These are the hymns we will sing:

All Hail the Power of Jesus’ Name (LSB 549)
Jesus Christ, My Sure Defense (LSB 741:1-4)
God of the Prophets, Bless the Prophet’s Sons (LSB 682)
Come, Thou Fount of Every Blessing (LSB 686)
Jesus Christ, My Sure Defense (LSB 741:5-8)

Mid-Week Stewardship Thought

Giving Is an Act of Worship

In his book Giving to God, Mark Powell writes, “The offering is an act of worship, an instance in which we are invited to give up something that we value—our money—as a sacrifice to God. In many ways, it is the high point of the liturgy. We come to church to worship God and at no other point in the service are we provided with so pure an opportunity for worship as this.”

Obviously, the high point of the liturgy is the reading of the Gospel and receiving Christ in the Sacrament of the Altar, but in terms of our act of worship, our giving is an act of worship, and a very important one at that.

Prayer: Dear Lord, thank You for all my blessings. Grant me the faith and wisdom that I need to acknowledge You as the creator and owner of all things. Help me to give to You by sharing with the needy and to extend Your kingdom. In Jesus’ name I pray. Amen.

Blessings on your journey as a steward!

Mid-Week Stewardship Thought

A Quote from D. L. Moody:

“A great many people are wondering why they don’t grow in grace; why they don’t have more spiritual power. The question is very easily answered. You have got your treasure down here. It is not necessary for a man to have money to have his treasure down here. He may have his heart on pleasure; he may make an idol of his children; and that is the reason they don’t grow in grace. If we would only just be wise and do as God tells us, we would mount up, as it were, on wings, and would get nearer to heaven every day. We would get heavenly-minded in our conversation, and have less trouble than now. And so, my friends, let us ask ourselves today, ‘Where is our treasure? Is it on earth, or in heaven? What are we doing? What is the aim of our lives? Are we just living to accumulate money, or to get a position in the world for our children? Or, are we trying to secure those treasures, which we can safely lay up in heaven, becoming rich toward God?’ ”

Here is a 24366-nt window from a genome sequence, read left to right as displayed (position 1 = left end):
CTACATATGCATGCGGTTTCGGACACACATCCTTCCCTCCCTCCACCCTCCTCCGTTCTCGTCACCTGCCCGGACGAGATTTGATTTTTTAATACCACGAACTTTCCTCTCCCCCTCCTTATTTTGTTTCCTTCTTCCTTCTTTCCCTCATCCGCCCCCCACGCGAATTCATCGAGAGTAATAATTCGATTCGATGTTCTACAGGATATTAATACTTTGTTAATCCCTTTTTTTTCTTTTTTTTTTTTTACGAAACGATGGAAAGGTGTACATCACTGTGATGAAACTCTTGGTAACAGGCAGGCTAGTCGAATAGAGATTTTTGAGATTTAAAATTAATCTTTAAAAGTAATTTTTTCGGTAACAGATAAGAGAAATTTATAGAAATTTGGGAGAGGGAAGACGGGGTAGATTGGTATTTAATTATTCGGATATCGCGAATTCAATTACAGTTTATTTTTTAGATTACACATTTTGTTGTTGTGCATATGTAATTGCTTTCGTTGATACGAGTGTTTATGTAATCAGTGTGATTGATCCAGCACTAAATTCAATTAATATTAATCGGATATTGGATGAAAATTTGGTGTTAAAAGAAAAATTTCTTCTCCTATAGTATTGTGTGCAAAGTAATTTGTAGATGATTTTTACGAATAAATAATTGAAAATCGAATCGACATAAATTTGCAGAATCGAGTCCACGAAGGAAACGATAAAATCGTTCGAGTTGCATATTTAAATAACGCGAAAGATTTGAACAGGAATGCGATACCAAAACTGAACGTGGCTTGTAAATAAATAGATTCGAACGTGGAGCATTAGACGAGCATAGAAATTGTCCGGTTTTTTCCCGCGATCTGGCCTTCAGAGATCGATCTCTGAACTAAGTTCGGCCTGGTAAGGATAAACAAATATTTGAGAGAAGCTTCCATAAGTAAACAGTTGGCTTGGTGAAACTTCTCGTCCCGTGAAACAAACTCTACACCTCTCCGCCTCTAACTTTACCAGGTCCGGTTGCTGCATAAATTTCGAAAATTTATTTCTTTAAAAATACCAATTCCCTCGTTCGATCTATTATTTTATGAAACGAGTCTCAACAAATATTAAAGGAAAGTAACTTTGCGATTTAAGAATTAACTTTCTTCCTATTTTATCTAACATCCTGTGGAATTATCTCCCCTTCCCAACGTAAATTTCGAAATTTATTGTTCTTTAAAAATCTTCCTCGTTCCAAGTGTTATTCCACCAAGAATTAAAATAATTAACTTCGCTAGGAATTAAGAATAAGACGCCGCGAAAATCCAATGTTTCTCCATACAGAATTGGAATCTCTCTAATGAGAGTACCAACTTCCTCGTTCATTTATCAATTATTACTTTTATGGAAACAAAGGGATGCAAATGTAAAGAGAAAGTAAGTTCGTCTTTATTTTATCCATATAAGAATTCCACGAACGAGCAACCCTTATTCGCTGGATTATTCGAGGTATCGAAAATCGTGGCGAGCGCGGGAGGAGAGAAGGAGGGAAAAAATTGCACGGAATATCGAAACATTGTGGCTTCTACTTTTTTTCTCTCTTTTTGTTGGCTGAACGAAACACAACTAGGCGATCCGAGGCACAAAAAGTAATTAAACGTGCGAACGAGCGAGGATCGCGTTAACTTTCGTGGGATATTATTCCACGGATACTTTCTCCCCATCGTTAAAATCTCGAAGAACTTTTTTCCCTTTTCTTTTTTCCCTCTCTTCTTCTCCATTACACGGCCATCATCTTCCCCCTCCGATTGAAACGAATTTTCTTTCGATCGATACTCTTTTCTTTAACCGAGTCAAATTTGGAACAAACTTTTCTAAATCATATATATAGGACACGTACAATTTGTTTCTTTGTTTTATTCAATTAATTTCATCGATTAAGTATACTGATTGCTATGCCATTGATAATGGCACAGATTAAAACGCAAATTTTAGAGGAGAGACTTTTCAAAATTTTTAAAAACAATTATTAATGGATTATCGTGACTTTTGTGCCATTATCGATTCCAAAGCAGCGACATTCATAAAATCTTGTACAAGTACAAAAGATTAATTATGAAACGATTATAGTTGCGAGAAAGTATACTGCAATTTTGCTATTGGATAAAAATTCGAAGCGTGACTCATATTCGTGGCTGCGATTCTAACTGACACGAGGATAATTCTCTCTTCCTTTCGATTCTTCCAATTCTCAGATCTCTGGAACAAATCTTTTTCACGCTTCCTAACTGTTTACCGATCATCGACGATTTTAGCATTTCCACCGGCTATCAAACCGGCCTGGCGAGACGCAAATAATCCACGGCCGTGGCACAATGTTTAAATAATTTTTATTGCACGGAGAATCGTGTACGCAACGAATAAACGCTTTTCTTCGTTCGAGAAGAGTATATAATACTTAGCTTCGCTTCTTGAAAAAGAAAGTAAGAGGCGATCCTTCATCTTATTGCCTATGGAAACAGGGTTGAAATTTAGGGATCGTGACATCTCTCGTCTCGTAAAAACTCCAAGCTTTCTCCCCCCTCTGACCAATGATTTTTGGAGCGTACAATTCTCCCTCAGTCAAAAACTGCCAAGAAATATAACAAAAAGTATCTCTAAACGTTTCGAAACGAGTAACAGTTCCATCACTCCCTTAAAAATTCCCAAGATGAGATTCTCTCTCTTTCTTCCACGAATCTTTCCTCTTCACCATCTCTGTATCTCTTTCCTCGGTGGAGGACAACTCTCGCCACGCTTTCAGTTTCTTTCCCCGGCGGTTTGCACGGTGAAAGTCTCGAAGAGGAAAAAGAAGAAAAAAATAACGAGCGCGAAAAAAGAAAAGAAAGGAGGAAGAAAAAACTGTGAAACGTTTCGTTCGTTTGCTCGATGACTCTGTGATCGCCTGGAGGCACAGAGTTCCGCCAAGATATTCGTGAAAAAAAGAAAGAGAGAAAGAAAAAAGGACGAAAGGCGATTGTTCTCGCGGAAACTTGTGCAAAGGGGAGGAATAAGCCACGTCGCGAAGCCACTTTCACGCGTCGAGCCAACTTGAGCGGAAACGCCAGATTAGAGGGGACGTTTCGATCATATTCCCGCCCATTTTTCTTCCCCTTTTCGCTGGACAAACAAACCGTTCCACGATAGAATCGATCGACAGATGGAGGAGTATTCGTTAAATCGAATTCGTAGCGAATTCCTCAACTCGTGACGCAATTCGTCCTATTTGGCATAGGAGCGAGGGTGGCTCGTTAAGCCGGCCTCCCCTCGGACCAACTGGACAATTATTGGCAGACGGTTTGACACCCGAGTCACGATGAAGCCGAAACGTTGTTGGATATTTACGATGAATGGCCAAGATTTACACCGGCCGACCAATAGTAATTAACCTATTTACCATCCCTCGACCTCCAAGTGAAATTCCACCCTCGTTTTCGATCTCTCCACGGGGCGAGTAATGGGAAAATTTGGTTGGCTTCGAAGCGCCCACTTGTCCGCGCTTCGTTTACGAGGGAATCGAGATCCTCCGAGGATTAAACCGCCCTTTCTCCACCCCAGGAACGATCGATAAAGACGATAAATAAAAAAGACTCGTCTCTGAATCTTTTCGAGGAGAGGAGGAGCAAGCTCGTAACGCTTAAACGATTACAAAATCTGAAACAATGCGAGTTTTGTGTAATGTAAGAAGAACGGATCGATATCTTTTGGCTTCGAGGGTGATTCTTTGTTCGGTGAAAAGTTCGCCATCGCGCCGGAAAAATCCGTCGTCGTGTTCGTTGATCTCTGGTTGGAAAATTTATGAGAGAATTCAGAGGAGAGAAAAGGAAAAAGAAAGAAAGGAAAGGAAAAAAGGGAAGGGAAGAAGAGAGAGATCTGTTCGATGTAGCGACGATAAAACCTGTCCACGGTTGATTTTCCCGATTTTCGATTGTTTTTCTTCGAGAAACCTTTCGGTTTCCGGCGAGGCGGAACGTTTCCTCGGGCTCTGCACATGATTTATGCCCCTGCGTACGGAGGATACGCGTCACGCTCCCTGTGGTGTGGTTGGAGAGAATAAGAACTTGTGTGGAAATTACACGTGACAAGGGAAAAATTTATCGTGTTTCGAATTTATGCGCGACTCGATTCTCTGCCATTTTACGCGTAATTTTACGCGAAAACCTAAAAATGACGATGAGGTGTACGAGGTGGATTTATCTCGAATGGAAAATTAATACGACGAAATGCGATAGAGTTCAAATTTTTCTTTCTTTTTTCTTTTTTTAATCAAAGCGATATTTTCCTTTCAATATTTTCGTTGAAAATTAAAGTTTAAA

Prayer: Dear good and gracious heavenly Father, thank you for the great Bible leaders such as D. L. Moody who you have equipped to preach Your Word. Grant me an open and receptive heart and mind to the reading and preaching of Your Word. Use me as an instrument of Your grace, love, and mercy. In Jesus name I pray. Amen.

Blessings on your journey as a steward!

“Let us to the end dare to do our duty, as we understand it.” (Abraham Lincoln)

Our weekly devotion from the sainted Rev. Earl Feddersen:

Proverbs 9:8-12
Philemon 1-21
Luke 14:25-33

I started last week’s “Edit-O-Earl” with a prayer I had written last Tuesday. Many of you recently received a news release regarding the safety of our missionaries. I received on the same day a letter from some missionaries who, interestingly, are more concerned about our welfare–here in the United States–than their own.

In a beautiful example of what goes around comes around, they wrote to their many supporters and prayer warriors: “We have been in prayer for you all, just as you have prayed for us for so long. The world seems to be just erupting with evil right now…it’s hard not to wonder what the spiritual implications of all this are, as our world speeds toward the day of Jesus’ return. How much more important it is to share the Gospel with those who haven’t yet heard!”

That last line reminds me of these words from Abraham Lincoln that apply to all Americans right now: “Let us to the end dare to do our duty, as we understand it.”

My days at Concordia Seminary are long ago and far away in my memory banks. I do not remember any class on Paul’s letter to Philemon. It may interest you to know that the commonly accepted interpretation of the letter–that Onesimus was a fugitive slave and that Paul was seeking to aid him in his reconciliation with his master Philemon–was not suggested until the fourth century. Prior to that, the letter’s place in the canon of Scripture was deemed extremely questionable. Many early church leaders thought it too personal to be of any great use to the church at large.

St. John of Chrysostom first suggested the now classic interpretation. It is no small coincidence that Chrysostom used the letter to support his polemic against those who claimed their faith as an excuse to forcibly free Christian slaves from Christian masters. His interpretation was based on the single line in the letter that suggests the possibility: “Perhaps the reason he was separated from you for a little while was that you might have him back for good–no longer as a slave, but better than a slave, as a dear brother.”

Some scholars wonder if that passage, coupled with four other uses of the word “brother,” might imply that there was, in fact, a direct familial tie between Philemon and Onesimus. He may have been a useless and sponging younger brother–disinherited by accident of birth-order, but lazy by choice. He may also have been the victim of misuse by Philemon–the reference to “slave” could be a judgment on Paul’s part that Philemon had not given his brother a fair shake. Onesimus may have rebelled and may even have taken money or some possession as his own parting “gift,” in retaliation against Philemon.